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Chew Gek Khim Unlocks Value at Straits Trading

Despite the legacy of her grandfather, she's proving herself

Published: Mar 17, 2014 07:04:17 AM IST
Updated: Mar 11, 2014 12:21:04 PM IST
Chew Gek Khim Unlocks Value at Straits Trading
Image: Munshi Ahmed for Forbes

Chew Gek Khim recalls a day in her early 20s when she was shopping with her maternal grandfather, wealthy Singaporean banker and philanthropist Tan Chin Tuan. They ended up in a jewellery store where she wanted to make a purchase, but he balked and tried to dissuade her. Finally he said, “You know, Khim, diamonds don’t pay dividends.”

“It was a very clever comment,” says Chew, the 52-year-old executive chairman of Straits Trading, one of Singapore’s most venerable companies, whose fortune originates in tin. “It suddenly made me realise that there is a big difference between an item of show and something that generates a return.”

That value continues to resonate as Chew builds on the family’s corporate legacy. Following instructions from her late grandfather—who built up and nurtured some of Singapore’s best-known companies while chairman of Oversea-Chinese Banking Corp (OCBC) in the mid-20th century—Chew wrested control of Straits Trading in 2008 in a high-profile bidding war. She has since launched ambitious reforms to transform the 126-year-old firm, with its hodgepodge of interests, into a dynamic holding company with three core businesses—resources, property and hospitality—and strong cash flow. The past six years have been “phase one,” Chew says, as she diversified holdings to unlock shareholder value.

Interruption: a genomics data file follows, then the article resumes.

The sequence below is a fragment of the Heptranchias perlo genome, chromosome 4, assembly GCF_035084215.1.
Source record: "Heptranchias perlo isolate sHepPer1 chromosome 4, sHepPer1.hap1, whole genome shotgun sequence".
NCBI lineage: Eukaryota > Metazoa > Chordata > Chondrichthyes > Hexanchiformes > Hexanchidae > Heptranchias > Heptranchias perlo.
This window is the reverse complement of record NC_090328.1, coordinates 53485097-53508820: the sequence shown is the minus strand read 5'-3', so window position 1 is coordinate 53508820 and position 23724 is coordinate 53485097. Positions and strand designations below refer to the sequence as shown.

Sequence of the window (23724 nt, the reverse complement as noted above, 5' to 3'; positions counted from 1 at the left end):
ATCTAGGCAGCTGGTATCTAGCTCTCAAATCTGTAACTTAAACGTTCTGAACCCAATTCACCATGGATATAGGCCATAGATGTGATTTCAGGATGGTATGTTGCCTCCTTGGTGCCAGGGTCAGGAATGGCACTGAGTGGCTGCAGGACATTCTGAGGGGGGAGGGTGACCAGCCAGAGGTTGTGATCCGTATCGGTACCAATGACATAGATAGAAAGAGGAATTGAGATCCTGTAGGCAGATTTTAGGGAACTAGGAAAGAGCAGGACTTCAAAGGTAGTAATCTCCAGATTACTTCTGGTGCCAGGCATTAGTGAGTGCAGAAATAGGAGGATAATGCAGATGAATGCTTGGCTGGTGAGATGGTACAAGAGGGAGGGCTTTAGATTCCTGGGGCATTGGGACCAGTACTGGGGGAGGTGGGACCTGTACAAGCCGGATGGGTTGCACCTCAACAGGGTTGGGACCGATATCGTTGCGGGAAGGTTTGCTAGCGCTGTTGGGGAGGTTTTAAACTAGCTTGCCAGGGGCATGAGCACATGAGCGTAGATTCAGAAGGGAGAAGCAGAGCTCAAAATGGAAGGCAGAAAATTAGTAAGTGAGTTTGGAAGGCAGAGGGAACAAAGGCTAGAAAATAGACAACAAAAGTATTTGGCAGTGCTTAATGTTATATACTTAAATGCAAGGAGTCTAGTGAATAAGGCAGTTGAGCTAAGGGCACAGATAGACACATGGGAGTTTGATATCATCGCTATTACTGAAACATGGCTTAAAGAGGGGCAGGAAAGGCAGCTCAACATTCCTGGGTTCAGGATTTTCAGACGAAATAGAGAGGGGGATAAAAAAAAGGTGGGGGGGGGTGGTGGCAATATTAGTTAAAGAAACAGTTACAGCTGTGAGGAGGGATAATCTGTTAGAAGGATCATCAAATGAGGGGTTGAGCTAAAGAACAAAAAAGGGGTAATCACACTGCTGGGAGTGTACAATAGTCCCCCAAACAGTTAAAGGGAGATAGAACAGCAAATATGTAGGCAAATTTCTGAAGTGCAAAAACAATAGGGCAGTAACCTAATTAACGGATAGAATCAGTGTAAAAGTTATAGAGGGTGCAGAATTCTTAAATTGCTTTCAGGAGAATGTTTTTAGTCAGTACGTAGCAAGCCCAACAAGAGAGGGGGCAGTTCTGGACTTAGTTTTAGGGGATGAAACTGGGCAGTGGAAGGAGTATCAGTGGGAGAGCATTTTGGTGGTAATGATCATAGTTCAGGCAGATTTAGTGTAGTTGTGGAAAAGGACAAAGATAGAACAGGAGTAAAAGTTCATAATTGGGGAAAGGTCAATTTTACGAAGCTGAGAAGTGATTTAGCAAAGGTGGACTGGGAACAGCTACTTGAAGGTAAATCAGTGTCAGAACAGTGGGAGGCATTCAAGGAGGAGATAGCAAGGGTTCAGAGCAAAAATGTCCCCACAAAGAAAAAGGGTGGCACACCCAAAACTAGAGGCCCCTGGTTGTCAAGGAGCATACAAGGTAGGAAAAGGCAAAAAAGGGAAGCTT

The incubation period didn’t yield immediate results. Profitability rose and fell as the firm made provisions in line with Chew’s vision. But last year marked the end of that period, says Chew. A series of divestments left the publicly listed firm cashed up, allowing her to clinch key tie-ups in both hospitality and property that should give Straits Trading a significant Asia-Pacific presence and higher returns. The company, which has a market capitalisation of $1.2 billion, is expected to post a net profit for the year ended December 31, following a net loss of $44 million in 2012.

Straits Trading’s roots lie in colonial-era Singapore. Resources were the lifeblood of the region, and a Scotsman and a German saw an opportunity in tin and launched smelting operations in 1887. Straits Trading soon became one of the biggest tin smelters in the world. It survived the Great Depression and two world wars, and was eventually acquired by OCBC in the 1950s under Chew’s grandfather. (Other OCBC investments by Tan at that time included Raffles Hotel, Singapore retailer Robinson & Co and beverage conglomerate Fraser & Neave.)